Wednesday, May 29, 2013

Using Parallel Compression For Mastering

A parallel compressor brings out the quiet parts in the mix just like regular compressor. But what is the difference between parallel and normal compression? A parallel compressor can work without limiting the peaks or transients artificially. You adjust the ratio of quiet sounds to loud ones and retain all dynamics. How it works is by mixing Dry & Wet signals to taste.


First of all what is compression?

Compression can make all sounds in the mix the same volume. It does this by reducing the signal when it goes past certain threshold (the threshold control).

- A low threshold compresses everything.

- The highest threshold compresses nothing.

The ratio you set the plugin also determines if the signal is compresses or not. It controls the amount of gain reduction directly.

- A low ratio, or 1:1 compresses nothing.

- The higher you set the ratio, 2:1, 4:1, or infinity, the more gain reduction you get.

- The attack and decay controls only adjust timing of when compression happens. Not the loudness of the signal. Long attacks delay the compression from happening. Short decays turn it off quick when the signal leaves the threshold area. Long decays keep the compression on for longer.


- We may not realize that compression doesn't make the signal loud. Its job is to reduce it.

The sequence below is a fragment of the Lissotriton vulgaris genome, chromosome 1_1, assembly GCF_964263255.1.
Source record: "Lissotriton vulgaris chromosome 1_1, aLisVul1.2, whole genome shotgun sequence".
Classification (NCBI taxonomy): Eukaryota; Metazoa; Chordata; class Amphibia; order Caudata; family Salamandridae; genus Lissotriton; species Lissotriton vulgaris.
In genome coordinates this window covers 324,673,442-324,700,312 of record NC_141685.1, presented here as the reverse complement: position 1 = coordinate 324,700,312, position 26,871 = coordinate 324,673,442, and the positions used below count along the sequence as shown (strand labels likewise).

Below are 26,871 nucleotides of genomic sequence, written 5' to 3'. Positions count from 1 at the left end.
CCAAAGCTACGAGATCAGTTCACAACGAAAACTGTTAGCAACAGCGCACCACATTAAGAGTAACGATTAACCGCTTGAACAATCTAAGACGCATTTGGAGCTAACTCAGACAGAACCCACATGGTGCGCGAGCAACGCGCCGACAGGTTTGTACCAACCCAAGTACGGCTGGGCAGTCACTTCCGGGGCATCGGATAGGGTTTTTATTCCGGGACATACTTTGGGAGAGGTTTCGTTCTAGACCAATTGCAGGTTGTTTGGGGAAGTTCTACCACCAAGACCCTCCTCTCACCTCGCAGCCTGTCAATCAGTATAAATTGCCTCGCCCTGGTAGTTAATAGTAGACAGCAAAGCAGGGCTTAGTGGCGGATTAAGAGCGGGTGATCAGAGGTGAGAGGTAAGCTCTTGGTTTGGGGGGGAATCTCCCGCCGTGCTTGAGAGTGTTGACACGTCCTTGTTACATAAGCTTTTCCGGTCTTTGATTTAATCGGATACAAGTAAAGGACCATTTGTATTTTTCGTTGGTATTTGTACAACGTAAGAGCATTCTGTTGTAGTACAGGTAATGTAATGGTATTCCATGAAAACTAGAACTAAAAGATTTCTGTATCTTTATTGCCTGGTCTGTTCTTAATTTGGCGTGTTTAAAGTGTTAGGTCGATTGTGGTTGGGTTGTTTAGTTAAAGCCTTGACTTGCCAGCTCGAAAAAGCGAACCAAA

- Gain / Output controls may give us the false sense that compression itself is making things things loud after the fact. After the gain reduction, we usually boost the signal back to normal levels.

- With Parallel compression, one of the signals can be totally compressed. Notice how my threshold settings above have are set to compress the entire signal.

- You can use Parallel compression as the final effect in the chain. I have it post eq, exciter, and multi-band-limiter.

Paralell Compression:

If you mix a totally compressed signal back in with the original, you get a louder, airy sound that is not crunchy from normal compression or  hard limiting. We are controlling the ratio of loud sounds to quiet ones. Gone are the typical artifacts or distortion from typical compression plugins. Both signals must be synced properly however, so the wave forms lay over eachother perfectly. Its probably best to use a single plugin than doing it yourself. A plugin with Wet / Dry controls will achieve the desired effect. Try it on your master bus.

Another Tip: You should manually ride the faders afterward.

If you've reached the end you'll have a perfectly cooked burrito, ready for an on-the-go lifestyle.

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